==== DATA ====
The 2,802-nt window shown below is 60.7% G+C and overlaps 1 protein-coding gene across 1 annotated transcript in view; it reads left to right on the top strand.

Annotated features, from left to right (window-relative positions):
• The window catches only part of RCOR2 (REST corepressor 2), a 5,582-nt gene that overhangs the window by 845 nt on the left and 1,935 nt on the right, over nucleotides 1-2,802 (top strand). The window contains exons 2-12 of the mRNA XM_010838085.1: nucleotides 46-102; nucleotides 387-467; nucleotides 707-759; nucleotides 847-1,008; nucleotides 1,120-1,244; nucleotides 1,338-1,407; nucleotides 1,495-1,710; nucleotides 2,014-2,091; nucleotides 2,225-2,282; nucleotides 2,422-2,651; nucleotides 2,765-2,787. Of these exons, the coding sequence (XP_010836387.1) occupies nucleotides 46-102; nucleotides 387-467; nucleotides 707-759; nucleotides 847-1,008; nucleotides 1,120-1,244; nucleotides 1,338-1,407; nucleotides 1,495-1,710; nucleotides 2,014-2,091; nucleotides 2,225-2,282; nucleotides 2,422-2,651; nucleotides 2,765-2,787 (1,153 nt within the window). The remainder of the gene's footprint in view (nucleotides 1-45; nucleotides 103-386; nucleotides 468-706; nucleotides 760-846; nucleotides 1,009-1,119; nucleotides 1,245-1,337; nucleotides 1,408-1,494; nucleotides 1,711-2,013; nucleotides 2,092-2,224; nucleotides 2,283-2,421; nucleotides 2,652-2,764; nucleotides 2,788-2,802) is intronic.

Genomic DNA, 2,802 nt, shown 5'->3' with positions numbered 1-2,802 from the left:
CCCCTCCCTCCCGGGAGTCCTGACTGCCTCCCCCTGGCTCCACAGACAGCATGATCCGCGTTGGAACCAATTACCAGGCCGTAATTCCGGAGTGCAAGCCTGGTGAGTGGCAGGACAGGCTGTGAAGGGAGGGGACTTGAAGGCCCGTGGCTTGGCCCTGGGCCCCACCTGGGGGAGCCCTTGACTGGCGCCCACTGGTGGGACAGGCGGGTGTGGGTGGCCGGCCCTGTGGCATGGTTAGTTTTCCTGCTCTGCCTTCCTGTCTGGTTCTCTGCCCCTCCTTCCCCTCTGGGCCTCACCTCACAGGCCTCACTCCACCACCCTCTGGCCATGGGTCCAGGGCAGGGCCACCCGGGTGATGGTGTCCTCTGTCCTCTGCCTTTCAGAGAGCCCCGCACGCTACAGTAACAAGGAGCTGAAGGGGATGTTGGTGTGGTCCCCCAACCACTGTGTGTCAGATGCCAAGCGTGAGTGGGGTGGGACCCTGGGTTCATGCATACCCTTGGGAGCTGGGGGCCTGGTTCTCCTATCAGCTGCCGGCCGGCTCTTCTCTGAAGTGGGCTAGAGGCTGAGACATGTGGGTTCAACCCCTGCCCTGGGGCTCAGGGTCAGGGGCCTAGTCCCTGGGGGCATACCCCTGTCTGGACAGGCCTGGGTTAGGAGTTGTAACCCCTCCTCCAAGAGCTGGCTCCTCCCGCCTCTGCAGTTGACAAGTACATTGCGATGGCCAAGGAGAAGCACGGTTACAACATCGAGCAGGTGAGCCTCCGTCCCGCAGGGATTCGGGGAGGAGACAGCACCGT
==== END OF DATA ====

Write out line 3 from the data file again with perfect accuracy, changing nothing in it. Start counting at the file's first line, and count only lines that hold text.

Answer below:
• The window catches only part of RCOR2 (REST corepressor 2), a 5,582-nt gene that overhangs the window by 845 nt on the left and 1,935 nt on the right, over nucleotides 1-2,802 (top strand). The window contains exons 2-12 of the mRNA XM_010838085.1: nucleotides 46-102; nucleotides 387-467; nucleotides 707-759; nucleotides 847-1,008; nucleotides 1,120-1,244; nucleotides 1,338-1,407; nucleotides 1,495-1,710; nucleotides 2,014-2,091; nucleotides 2,225-2,282; nucleotides 2,422-2,651; nucleotides 2,765-2,787. Of these exons, the coding sequence (XP_010836387.1) occupies nucleotides 46-102; nucleotides 387-467; nucleotides 707-759; nucleotides 847-1,008; nucleotides 1,120-1,244; nucleotides 1,338-1,407; nucleotides 1,495-1,710; nucleotides 2,014-2,091; nucleotides 2,225-2,282; nucleotides 2,422-2,651; nucleotides 2,765-2,787 (1,153 nt within the window). The remainder of the gene's footprint in view (nucleotides 1-45; nucleotides 103-386; nucleotides 468-706; nucleotides 760-846; nucleotides 1,009-1,119; nucleotides 1,245-1,337; nucleotides 1,408-1,494; nucleotides 1,711-2,013; nucleotides 2,092-2,224; nucleotides 2,283-2,421; nucleotides 2,652-2,764; nucleotides 2,788-2,802) is intronic.